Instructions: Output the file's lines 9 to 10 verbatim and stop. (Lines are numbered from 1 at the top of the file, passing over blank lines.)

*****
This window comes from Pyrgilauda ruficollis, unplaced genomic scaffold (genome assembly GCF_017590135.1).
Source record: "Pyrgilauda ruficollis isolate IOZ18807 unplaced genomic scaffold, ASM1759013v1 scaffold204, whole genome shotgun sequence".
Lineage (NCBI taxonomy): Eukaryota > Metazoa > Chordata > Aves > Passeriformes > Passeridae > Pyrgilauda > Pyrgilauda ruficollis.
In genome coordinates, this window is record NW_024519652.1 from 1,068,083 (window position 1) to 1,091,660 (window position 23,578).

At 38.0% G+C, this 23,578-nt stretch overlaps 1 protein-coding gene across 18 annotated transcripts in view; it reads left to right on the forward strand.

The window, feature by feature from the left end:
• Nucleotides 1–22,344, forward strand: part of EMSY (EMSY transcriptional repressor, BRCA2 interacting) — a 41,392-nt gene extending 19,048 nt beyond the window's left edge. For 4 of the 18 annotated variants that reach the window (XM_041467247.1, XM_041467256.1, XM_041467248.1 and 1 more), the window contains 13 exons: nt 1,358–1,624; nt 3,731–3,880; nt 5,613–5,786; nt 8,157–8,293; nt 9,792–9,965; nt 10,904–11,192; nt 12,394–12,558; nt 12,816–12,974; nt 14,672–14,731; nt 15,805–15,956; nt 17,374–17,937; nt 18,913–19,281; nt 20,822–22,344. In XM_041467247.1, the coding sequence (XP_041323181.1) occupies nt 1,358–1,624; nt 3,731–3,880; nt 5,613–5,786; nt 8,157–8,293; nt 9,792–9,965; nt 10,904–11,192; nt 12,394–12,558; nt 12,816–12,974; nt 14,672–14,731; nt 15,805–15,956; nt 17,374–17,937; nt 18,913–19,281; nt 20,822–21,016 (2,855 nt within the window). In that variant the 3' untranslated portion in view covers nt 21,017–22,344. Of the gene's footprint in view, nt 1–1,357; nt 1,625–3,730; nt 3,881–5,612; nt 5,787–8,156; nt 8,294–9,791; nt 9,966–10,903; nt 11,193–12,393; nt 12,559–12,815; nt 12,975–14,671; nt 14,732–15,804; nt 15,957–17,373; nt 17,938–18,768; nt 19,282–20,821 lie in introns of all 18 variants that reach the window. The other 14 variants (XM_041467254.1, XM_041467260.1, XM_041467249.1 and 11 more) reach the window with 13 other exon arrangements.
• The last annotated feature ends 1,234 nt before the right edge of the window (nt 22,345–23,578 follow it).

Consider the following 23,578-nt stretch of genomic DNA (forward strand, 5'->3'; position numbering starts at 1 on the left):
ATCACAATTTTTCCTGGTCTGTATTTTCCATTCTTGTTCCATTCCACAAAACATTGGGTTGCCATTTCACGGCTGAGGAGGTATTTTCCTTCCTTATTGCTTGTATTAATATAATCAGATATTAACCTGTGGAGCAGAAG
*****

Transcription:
Consider the following 23,578-nt stretch of genomic DNA (forward strand, 5'->3'; position numbering starts at 1 on the left):
ATCACAATTTTTCCTGGTCTGTATTTTCCATTCTTGTTCCATTCCACAAAACATTGGGTTGCCATTTCACGGCTGAGGAGGTATTTTCCTTCCTTATTGCTTGTATTAATATAATCAGATATTAACCTGTGGAGCAGAAG